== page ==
Snow White Doesn't Live Here Anymore

Laughter, pleasure, malice, and the pursuit of adult fun

"You Are Not A Winner"

Why can you LOSE without playing? Not fair, I cry!

I don't know about you, but I'm getting pretty tired of finding out, first thing every morning, that I'm a loser.

I open the flap of the cereal box and it announces "Sorry--you are not a winner." Now I'm very well aware of the fact that I am "not a winner," especially not at 6:30 a.m.. I'm not even fully human at 6:30 a.m.. But what I most certainly am NOT is in need of having it confirmed for me by the cereal's marketing department that I have already LOST a contest before I've had coffee.

Not that it stops in the morning. That would make life too easy. I twist off the cap to the seltzer bottle and it tells me to "Please try again." I buy a candy bar only to have the wrapper announce "Are you kidding? Why even bother to look? You did not just win a Ford Explorer. Trust us, you're not even on the short list. Get a life."

You must understand one thing: I DO NOT CHOOSE TO PLAY these games. I'm just after the tacky product--corn flakes, beverage, chocolate

You can't help but sneak a look just in case you've been lucky.

It's not that I want to win what they're offering as a prize; I just want to win--period. They could be giving away giant dust balls for all I care. Losing is rotten experience, even when you don't particularly desire what is being offered. I don't know what a "Playstation" is and I don't want one, but naturally enough I am bothered by the fact that I have just lost one.

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With God as my witness, I do not want to win a trip anywhere--my dearest, fondest wish at the moment is to be permitted a week at home without travel--but it irks me to find out that some other cereal-eater is going to Hawaii. Why not me? I don't want to be on a plane for eighteen hours; for me that is a form of penance, not a desirable prize.

But when I rip open the box and look for my fate as it appears printed on the inside of the cardboard, I want to be one of the elect, of the chosen. A mixture of competition and imagination-- with maybe a touch of blind greed and lunatic vanity thrown in for good measure-- informs my desire. Reason and need have nothing to do with it.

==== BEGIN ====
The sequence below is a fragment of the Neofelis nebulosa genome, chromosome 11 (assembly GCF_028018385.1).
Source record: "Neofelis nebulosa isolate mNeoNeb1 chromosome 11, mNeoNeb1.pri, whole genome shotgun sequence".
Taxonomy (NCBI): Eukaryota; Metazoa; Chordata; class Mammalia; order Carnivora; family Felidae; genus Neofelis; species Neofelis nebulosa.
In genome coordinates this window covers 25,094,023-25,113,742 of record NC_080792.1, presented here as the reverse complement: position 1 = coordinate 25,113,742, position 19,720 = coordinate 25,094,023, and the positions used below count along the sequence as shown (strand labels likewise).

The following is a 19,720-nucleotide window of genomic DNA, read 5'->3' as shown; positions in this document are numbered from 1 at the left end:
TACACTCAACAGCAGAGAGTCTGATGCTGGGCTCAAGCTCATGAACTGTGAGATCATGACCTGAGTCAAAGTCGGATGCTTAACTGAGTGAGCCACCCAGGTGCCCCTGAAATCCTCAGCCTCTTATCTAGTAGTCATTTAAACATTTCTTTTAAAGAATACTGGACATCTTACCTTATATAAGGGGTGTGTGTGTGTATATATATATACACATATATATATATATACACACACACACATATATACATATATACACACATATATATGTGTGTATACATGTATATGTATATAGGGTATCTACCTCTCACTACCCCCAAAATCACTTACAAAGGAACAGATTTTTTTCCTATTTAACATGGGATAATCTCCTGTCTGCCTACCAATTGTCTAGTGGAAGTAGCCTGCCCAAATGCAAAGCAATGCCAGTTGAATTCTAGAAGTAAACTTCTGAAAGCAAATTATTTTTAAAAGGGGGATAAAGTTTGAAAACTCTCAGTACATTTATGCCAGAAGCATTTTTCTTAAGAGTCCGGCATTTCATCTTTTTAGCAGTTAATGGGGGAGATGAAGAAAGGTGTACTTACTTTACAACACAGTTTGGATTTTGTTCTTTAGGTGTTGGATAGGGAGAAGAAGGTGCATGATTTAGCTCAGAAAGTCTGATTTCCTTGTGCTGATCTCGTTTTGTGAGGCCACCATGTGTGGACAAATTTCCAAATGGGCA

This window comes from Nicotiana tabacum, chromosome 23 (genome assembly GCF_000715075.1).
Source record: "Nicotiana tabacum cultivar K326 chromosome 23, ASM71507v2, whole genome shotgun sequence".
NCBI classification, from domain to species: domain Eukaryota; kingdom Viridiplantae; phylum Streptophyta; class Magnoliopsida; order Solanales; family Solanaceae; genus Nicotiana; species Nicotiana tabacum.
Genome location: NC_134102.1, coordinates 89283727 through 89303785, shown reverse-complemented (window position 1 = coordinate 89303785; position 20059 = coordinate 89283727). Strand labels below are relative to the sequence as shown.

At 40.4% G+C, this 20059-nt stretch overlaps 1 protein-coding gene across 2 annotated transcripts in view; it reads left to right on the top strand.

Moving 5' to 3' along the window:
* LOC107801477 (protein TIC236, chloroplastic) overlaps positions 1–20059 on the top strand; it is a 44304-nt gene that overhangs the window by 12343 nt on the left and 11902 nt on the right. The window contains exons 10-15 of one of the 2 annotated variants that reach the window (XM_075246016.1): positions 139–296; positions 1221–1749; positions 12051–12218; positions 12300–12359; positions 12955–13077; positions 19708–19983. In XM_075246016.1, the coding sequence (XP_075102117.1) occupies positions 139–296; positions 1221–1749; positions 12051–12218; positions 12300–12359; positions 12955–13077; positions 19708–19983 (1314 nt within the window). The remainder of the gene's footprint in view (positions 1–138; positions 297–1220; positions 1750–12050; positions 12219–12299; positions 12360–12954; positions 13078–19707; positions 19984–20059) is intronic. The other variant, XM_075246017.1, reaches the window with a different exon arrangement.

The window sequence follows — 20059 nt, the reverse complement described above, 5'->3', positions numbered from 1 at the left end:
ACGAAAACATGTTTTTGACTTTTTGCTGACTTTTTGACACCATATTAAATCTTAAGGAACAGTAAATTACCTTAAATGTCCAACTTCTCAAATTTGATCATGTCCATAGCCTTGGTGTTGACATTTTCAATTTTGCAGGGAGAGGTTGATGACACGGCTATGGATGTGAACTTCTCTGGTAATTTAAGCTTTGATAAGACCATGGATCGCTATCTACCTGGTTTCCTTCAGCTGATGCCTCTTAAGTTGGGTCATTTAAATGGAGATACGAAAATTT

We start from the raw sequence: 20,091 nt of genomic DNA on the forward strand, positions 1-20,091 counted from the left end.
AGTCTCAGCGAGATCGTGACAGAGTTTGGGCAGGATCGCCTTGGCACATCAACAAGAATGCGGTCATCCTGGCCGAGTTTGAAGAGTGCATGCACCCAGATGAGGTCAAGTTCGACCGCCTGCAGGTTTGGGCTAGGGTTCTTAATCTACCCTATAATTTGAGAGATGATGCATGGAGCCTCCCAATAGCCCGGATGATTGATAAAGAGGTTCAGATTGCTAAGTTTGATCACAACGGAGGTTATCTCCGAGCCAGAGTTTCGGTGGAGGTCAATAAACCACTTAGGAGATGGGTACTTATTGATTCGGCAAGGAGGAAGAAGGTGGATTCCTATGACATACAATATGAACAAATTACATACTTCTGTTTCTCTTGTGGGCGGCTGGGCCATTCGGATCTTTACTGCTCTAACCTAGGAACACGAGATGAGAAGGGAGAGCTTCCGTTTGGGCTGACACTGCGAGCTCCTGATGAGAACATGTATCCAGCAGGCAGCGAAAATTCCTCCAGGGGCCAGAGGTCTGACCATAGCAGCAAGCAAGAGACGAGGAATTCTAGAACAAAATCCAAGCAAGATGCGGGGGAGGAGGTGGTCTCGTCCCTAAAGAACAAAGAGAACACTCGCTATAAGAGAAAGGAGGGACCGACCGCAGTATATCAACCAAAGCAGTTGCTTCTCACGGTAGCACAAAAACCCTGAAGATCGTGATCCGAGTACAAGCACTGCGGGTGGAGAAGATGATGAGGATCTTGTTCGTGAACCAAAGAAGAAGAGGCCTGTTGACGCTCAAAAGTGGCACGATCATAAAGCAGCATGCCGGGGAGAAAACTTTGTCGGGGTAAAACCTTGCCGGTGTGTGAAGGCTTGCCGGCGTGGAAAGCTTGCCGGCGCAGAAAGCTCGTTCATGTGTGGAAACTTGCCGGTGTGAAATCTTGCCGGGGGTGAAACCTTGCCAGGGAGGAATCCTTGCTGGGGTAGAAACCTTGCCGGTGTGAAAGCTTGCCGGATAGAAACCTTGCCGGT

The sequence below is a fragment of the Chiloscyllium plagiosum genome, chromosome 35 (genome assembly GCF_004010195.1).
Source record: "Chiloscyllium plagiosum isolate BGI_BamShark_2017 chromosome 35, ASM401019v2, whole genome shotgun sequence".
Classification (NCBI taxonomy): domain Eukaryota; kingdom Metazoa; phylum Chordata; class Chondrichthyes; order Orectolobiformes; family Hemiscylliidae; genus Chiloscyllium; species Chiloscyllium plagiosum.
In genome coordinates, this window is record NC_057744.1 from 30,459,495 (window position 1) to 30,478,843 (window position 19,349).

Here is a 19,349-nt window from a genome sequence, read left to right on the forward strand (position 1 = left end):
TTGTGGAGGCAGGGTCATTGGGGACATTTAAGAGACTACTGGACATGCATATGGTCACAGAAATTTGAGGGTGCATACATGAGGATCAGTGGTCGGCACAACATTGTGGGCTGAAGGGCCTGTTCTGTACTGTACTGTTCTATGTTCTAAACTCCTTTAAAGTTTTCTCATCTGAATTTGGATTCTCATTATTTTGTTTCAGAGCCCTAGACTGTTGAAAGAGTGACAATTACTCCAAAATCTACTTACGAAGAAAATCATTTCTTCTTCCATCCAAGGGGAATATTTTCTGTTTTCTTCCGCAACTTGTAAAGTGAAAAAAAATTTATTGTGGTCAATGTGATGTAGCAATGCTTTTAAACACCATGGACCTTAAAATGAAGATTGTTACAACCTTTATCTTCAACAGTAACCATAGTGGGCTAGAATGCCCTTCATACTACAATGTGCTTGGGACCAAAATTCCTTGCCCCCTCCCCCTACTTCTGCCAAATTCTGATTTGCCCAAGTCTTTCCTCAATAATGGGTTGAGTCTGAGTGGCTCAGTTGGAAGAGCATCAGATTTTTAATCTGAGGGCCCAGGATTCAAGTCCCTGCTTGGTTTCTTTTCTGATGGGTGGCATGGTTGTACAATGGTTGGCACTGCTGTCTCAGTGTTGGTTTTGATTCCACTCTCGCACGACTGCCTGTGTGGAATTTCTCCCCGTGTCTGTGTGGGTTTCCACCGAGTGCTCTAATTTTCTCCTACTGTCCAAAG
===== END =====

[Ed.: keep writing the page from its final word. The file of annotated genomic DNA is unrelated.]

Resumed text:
A couple of years back, when my youngest stepson was still in high school, I used to buy us lottery tickets. I'd pick them up when I was at the grocery store or the pharmacy and put them next to our plates at dinner. It was just a silly affectionate gesture. Well, I stopped making this particular gesture after I realized how genuinely appalled both my stepson and his father were when they did not win.

They'd have spent time discussing how great it would be to suddenly be in possession of a couple of hundred (or thousand) bucks and then, having scratched off the silvery stuff covering the numbers, fly into tirades at the unfairness of fate when they lost.

They simply could not believe it.


Although I was thrilled to win even a two-dollar bet, it wasn't worth the emotional expenditure of being in the company of guys who've been cheated by the universe. (It was around that time I began suggesting that we go to the movies after dinner. Watching objects get blown up is more calming than dealing with the heartbreak of Lottery Defeat.)

I shouldn't admit it, but it is the very idea that SOMEBODY out there wakes up one morning to find out that he or she IS a winner that's really irritating. The "Nyahh, nyahh, if I can't have you it, you can't either" doctrine kicks in. Oscar Wilde, bless him, has a wonderful line illuminating the corner of human nature which dictates that we would throw away much of what is unimportant in our lives except for the terrible certainty that, once discarded, someone else will immediately pick it up. (I am aware of several long-term relationships firmly based on that very principle.)

"You can't win if you don't play," the slogan teases, but obviously we can now LOSE without playing. Marketing Folks, listen up: some of us are sore losers. We'll just take our ball and go home, or take our money and eat toast. It's hard to lose at toast.

Gina Barreca, Ph.D., is Professor of English at UConn, and author of It's Not That I'm Bitter: How I Learned to Stop Worrying About Visible Panty Lines and Conquered the World.

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